Immunisation of health professionals during whooping cough outbreaks.
Immunisation of health professionals during whooping cough outbreaks
Immunisation of health professionals was considered by the Joint Committee on Vaccination and Immunisation (JCVI) as part of a range of control options during the 2012 whooping cough outbreak. The committee agreed that the first priority was to optimise protection in children too young to be vaccinated by offering a pertussis containing booster to pregnant women (between 28 to 38 weeks) as an outbreak response measure.
The committee agreed that certain healthcare workers could become infected with pertussis and pass the infection on to neonates and young infants. Post exposure vaccination of healthcare workers in high risk settings is recommended as part of the control of a known outbreak. See ‘HPA Guidelines for the Public Health Management of Pertussis Incidents in Healthcare Settings (October 2012)’.
Due to limited supplies, current Department of Health stocks of dTaP/IPV vaccine should be prioritised for the temporary maternal immunisation programme (currently Boostrix-IPV) and the routine childhood vaccination programme (pre-school booster, currently Infanrix-IPV or Repevax) and should not be used for local outbreak control. In the event of such incidents, any NHS or non NHS organisation advising post exposure vaccination for their healthcare staff will have to procure vaccine directly from manufacturer.
Currently, proactive vaccination of health professionals is not advocated due to the limited supplies of the vaccine.
Information for healthcare workers exposed to whooping cough
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Definition of significant exposure in a healthcare setting
The current definition of a significant exposure is unprotected direct face-to-face contact less than 2 metres and for a cumulative period of 1 hour of exposure with an infectious case. This is based on the evidence that the dispersal of droplets can occur for up to a distance of 2 metres. The cumulative time period of up to 1 hour is based on the consensus reached by the pertussis expert working group given the lower risk to transient contacts. However, a lower threshold may be applied in certain settings, eg paediatric intensive care unit.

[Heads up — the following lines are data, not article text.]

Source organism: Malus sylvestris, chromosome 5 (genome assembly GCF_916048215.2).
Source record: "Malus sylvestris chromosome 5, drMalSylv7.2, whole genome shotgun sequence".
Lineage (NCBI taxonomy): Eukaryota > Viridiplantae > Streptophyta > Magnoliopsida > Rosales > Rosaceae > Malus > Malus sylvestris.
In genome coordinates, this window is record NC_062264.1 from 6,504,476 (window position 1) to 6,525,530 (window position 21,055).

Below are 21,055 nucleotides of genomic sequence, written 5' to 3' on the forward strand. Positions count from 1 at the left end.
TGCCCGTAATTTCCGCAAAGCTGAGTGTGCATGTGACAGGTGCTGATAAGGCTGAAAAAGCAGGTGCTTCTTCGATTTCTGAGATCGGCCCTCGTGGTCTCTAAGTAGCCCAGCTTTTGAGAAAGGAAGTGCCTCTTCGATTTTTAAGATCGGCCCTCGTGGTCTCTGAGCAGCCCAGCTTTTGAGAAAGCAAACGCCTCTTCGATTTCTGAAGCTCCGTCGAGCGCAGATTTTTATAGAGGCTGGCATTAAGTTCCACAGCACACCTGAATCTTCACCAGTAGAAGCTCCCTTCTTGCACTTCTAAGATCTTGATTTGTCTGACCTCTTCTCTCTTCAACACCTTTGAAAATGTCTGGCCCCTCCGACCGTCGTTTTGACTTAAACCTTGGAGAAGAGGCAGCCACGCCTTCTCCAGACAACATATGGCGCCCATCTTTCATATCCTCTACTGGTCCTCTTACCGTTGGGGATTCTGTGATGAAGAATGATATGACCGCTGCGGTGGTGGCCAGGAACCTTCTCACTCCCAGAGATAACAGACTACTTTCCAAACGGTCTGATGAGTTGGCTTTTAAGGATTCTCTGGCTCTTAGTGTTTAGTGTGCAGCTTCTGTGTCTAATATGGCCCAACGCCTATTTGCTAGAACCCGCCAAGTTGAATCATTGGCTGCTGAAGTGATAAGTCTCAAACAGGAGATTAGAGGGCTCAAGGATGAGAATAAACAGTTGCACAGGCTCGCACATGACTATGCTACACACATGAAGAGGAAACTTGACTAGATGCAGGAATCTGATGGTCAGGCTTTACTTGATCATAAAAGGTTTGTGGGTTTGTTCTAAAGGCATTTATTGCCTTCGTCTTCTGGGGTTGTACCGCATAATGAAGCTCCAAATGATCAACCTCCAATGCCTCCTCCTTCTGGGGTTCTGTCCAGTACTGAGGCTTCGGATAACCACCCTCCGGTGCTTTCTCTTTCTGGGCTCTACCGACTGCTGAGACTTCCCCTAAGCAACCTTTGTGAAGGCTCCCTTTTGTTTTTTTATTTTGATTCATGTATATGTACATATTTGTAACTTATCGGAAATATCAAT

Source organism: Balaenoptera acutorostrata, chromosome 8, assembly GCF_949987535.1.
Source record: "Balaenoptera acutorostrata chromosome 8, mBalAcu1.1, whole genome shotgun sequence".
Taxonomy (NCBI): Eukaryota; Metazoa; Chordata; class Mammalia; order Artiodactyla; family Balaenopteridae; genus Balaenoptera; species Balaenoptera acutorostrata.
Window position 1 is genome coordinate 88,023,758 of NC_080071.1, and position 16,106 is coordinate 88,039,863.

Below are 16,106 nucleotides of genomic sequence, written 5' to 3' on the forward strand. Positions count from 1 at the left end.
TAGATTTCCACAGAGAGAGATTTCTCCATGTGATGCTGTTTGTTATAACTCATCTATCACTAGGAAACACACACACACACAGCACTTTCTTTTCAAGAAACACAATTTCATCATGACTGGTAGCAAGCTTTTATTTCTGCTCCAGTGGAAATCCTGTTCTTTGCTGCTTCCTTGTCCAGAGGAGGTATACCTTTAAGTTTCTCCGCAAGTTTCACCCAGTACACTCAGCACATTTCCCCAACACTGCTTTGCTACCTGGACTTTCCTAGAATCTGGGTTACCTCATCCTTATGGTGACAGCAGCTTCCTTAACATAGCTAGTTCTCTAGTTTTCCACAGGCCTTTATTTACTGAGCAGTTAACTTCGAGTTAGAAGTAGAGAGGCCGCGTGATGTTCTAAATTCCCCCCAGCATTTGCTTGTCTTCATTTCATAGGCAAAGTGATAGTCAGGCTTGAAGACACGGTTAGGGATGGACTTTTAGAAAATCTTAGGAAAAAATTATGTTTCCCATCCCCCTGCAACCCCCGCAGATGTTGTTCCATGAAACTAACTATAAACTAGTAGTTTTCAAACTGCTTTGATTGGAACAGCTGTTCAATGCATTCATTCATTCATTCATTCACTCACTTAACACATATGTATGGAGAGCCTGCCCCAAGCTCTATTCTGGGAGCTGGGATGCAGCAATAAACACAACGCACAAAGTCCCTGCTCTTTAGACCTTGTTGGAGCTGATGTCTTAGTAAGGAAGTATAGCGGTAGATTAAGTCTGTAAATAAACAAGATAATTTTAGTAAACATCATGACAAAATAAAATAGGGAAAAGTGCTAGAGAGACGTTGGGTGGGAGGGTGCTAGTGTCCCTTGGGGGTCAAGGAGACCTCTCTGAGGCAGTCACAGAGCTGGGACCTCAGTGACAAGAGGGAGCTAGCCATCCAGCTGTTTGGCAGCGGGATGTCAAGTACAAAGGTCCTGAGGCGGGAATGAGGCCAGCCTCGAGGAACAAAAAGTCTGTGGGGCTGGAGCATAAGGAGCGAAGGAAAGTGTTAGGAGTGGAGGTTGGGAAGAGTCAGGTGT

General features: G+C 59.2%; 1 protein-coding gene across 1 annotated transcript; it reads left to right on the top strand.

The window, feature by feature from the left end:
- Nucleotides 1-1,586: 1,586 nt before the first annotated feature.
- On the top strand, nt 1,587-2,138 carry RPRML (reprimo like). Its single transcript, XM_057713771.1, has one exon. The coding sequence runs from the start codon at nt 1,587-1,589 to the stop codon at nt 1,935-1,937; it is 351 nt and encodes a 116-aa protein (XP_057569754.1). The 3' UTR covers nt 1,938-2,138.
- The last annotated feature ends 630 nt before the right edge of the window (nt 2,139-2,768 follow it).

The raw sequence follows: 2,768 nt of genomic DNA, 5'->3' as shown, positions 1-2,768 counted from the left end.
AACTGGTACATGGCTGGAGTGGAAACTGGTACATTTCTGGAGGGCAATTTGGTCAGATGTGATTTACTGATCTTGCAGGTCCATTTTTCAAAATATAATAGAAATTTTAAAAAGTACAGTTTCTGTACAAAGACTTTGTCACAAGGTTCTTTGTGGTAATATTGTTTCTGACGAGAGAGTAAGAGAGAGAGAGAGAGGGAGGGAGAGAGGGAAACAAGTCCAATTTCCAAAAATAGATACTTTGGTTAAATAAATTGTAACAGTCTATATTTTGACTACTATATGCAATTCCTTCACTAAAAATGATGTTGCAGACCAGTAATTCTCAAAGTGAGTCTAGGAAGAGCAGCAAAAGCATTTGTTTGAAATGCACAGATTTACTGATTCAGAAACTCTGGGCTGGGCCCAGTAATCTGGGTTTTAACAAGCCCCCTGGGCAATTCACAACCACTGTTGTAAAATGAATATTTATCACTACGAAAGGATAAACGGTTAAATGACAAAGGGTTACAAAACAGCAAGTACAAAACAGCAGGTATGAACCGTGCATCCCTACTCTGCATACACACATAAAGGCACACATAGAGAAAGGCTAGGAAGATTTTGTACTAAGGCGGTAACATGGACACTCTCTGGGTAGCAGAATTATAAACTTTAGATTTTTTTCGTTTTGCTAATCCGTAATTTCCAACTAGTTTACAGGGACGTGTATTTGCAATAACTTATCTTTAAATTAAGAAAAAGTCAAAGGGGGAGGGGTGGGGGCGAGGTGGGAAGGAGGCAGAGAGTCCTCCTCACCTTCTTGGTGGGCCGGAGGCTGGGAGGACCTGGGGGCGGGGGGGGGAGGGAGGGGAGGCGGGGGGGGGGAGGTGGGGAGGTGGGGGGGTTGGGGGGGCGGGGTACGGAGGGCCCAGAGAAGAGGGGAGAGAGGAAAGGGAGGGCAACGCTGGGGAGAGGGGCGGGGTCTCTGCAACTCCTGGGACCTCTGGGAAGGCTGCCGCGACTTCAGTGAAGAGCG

Where an infected healthcare worker (HCW) has provided direct clinical care to hospitalised infants (unimmunised or partially immunised), prophylaxis may be offered to these infants even when the duration of contact is less than 1 hour. This is consistent with some international guidelines and is recommended as a guide to aid the risk assessment. If a risk is deemed to exist, then chemoprophylaxis and/or vaccination should be offered for those in priority groups.
What to do if an unvaccinated healthcare worker is re-exposed to a further case of pertussis
A HCW who is re-exposed to a further case of pertussis and who has not received a pertussis containing vaccine in the previous 5 years should receive an additional course of antibiotics if within the time frame for public health action. There are currently no data on the duration of protection from a course of antibiotics for prophylaxis. Chemoprophylaxis should also be offered to HCW’s who have recently received a pertussis containing vaccine where exposure to an infectious case occurred less than 2 weeks after administration of the vaccine.